Curtains tossed aside to let in fresh air.  Believe it or not (probably
not) I have started "cleaning" off some of the crap from the bookcase
you see in this photo.  LOL! 

 I have new sheers and new over-drapes for the window in the photo, above, once I finish stripping off the wallpaper, repairing walls, priming, painting, installing chair rail molding and textured-patterned wallpaper on the lower portion of the walls.  Seems like forever since I started this project, and I'm not even half-way finished stripping off the wallpaper!  Sigh.

And starting at 2 p.m. is the final exciting game of the U.S. Women's Chess Championship taking place (concurrently with the Open or "Men's" Championship) in St. Louis, Missouri, at the gorgeous Chess Club and Scholastic Center of St. Louis.  So maybe the grass out back won't get cut today unless it's this evening before sundown.  Thank Goddess for these nice long days now! I've got to watch that final round because there is an intense rivalry going on between the two highest-rated chess queens in the USA -- Anna Zatonskih (current U.S. Women's champion) and Irina Krush (a former U.S. Women's champion).  Zatonskih and Krush have been trading the title back and forth for some years now, and it's damn exciting -- well, at least to some of us chess femmes :)

Sunday, May 13, 2012

Happy 2012 Mother's Day!

To all moms everywhere, Happy Mother's Day!  You do the hardest work in the world, raising children and taking care of your families.  I salute you all. 

Mom and I had a lovely long chat yesterday afternoon.  We talked about lots of things - we always do!  I updated her on some family tree stuff, too, and she was fascinated.  Unfortunately, I haven't been able to find anything that pushes mom's family lines back further than about maybe 1820 or so in Poland.  However, new information and records are constantly appearing and I will keep looking.  For her birthday later this month I'll lug the laptop over to Mom's house and show her the FT now that I've got Family Tree Maker on this computer and have downloaded all of the information from 

Here was last week Saturday:

Here is today:

Oy!  You can see I seriously need to sweep up the nut shells that my squirrels left behind on the deck, and I'll get my work-out in today cutting the grass out back.  It's on a slope and takes extra muscle power :) 

Enjoy your Mother's Day, ladies!  Here's a bouquet just for YOU!

Saturday, May 12, 2012

To Mom

I'll turn 61 later this year and Mom will be celebrating her 85th birthday later this month.  She has slowed down some from the woman I used to know - hell, so have I!  She maintains her own house and lives by herself, and is fiercely, stubbornly independent.  I wonder where I got those traits from...

Family portrait, 1997.  Mom and Dad are on the right.  Mom was wearing some of her emeralds that day.
Over the years, we bought her a lot of emerald jewelry, it's her birthstone. 
From the left, front row, is me; next to me on the right is Debbie; next to Debbie is Darlene. 
Back row: Dennis on the far left, next to him is Yvonne; next to her and the tallest, is Jeff, the youngest child.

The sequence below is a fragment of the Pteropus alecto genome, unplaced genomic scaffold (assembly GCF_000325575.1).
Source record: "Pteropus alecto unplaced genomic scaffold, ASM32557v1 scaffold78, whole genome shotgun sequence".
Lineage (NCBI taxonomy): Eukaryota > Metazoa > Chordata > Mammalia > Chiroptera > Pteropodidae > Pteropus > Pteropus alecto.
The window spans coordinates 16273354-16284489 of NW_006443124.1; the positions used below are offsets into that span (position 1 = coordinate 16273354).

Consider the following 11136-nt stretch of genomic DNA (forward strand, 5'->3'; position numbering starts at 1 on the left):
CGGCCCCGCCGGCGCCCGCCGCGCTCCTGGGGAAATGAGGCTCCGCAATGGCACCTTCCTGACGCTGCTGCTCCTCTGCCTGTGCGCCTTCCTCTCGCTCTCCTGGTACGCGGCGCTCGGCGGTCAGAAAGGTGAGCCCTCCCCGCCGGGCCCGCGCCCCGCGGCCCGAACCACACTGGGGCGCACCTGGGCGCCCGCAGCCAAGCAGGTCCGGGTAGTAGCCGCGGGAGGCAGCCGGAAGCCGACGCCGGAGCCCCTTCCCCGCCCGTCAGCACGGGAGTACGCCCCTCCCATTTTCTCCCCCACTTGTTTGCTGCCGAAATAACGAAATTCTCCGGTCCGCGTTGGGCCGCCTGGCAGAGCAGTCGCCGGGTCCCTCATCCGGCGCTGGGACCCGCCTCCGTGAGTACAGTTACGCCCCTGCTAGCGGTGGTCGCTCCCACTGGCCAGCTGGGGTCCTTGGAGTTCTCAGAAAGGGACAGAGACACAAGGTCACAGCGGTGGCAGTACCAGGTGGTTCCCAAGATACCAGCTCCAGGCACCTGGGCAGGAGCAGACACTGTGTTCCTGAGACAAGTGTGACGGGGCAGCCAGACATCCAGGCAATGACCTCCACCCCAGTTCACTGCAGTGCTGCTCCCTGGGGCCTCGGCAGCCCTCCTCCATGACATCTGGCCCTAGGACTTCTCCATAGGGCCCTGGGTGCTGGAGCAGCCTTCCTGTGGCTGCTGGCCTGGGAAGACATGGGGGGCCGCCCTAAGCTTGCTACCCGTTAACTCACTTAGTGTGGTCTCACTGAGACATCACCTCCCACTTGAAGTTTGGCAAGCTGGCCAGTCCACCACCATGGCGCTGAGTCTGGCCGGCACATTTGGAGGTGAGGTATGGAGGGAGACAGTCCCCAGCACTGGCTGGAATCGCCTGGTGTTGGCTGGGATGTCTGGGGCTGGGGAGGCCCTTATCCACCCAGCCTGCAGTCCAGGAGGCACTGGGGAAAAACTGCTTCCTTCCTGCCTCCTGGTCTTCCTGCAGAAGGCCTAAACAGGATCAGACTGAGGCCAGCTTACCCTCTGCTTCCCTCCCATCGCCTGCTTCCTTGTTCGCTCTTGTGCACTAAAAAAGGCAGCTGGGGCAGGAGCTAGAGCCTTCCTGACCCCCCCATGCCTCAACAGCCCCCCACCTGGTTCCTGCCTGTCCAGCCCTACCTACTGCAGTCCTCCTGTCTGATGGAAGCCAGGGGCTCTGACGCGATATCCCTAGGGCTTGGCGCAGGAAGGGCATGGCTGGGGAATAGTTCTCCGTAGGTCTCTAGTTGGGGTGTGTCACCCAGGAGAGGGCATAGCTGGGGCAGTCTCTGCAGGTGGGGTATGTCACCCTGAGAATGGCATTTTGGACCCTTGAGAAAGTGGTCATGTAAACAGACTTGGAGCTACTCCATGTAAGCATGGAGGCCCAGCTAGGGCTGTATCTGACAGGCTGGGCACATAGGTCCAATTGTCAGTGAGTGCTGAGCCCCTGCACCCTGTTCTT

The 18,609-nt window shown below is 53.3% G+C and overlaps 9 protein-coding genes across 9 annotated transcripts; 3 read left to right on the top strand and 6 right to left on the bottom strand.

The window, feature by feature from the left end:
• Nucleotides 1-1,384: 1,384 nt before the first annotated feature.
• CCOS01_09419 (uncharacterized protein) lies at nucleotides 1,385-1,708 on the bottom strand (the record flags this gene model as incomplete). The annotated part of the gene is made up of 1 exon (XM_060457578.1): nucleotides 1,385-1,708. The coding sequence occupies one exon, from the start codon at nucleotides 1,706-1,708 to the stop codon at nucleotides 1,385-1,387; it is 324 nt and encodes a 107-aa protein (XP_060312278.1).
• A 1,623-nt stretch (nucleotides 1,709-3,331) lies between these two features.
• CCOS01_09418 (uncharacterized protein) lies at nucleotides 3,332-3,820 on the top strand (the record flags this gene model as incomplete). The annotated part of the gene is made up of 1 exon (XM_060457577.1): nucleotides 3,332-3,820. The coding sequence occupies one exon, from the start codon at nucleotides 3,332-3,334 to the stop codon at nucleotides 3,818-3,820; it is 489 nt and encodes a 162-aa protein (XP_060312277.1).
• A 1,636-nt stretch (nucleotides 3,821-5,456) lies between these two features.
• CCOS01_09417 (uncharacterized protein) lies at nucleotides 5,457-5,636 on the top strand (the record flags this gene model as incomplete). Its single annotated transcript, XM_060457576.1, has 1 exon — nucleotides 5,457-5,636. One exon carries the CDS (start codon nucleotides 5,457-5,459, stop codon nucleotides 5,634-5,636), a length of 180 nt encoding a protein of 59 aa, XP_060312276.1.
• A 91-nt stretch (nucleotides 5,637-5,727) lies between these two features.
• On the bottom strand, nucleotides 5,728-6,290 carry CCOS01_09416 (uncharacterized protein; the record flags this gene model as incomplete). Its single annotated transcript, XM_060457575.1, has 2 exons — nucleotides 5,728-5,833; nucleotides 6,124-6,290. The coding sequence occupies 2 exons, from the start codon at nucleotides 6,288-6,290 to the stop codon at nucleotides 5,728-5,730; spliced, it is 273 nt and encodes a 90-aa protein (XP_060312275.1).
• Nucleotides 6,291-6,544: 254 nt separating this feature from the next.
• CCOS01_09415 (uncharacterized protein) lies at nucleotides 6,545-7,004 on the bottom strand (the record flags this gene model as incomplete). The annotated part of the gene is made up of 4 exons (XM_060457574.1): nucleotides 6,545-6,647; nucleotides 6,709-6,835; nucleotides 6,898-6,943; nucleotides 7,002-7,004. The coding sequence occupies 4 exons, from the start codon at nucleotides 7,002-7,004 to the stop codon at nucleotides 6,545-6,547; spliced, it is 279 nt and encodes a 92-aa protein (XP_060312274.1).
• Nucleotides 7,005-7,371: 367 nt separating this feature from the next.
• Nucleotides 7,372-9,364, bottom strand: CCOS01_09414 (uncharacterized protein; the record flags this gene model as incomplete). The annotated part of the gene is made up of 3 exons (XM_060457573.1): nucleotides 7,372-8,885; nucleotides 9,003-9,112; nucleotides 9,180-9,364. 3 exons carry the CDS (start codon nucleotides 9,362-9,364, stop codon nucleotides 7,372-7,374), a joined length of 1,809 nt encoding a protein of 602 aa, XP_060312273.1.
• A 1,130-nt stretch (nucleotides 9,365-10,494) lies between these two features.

Like many parents of the baby-boomer generation, Mom was a Great Depression baby and that early experience of poverty and deprivation, and the shame her family felt (through no fault of their own) in having to receive basic necessities such as milk and eggs "on the dole", and hunting for coal along the railroad tracks and putting the precious chunks of fuel into a wagon to drag back home, influenced her outlook greatly during subsequent years when she and Dad were raising a family that was increasing every 13 months or so! 

Me, Mom and Dad, in 1951.
Mom took a little breather after the birth of sister #4 in 1956.  Then along came brother #1 in 1959, and brother #2 in 1962 -- surprise surprise!  Like many other post-WWII families at the time and in the days before the birth control pill, Mom and Dad had a "large" family by today's standards, but relatively small compared to the size of many families from their own generation.  Mom's dad, Joseph Michael Jablonski, came from a family of 18 children; Mom's mom, Martha Makuski, came from a relatively small family of eight children. 

July, 1964.  From right to left, back row: Debbie, Darlene, me.  In front of me wedged beside Darlene is
youngest sister Yvonne.  Front row:  youngest brother Jeffrey (with the basketball), brother Dennis, and a
volunteer, one of the Langer brothers, whose family lived downstairs from us. Mom loved to garden, and
she  passed that love along to us.  Our yard wasn't very wide, but along that fence line behind us was a
border of day lilies and peonies. 

From the time they were married and during the time she was pregnant with each of us, Mom worked full-time, as did Dad, to support our family.  If there was every any question about that, we didn't know of it.  Work was what one did when one was an adult. I don't know exactly how it happened, but from the earliest times I remember Mom worked at a dry cleaners. I remember visiting her a few times at a local dry cleaning shop where she worked at a huge steam press in the back room for eight hours a day, constantly on her feet, a room filled with chemicals and steam.  I believe her specialty at that particular dry cleaners was men's suits pants and starching and pressing men's white dress shirts.  She worked throughout each of her six pregnancies, up to the time she went to the hospital to deliver each of us.  And then she would go back to work five days later.  Back then, a woman was able to stay in hospital with baby for a full five days - you weren't kicked out after half a day like it is these days.  Back then, it was the only vacation some women, including Mom for many years, ever got.  And you had nurses taking care of you and meals served to you in bed.  Luxury!  What do we have now?  Pffft...

Debbie, me, Darlene, maybe 1957. Yvonne was so young she was still in the crib when this picture was taken.
Upon seeing this photo one of my nieces thought I was my younger brother, Jeff!  LOL!  Well, we do have a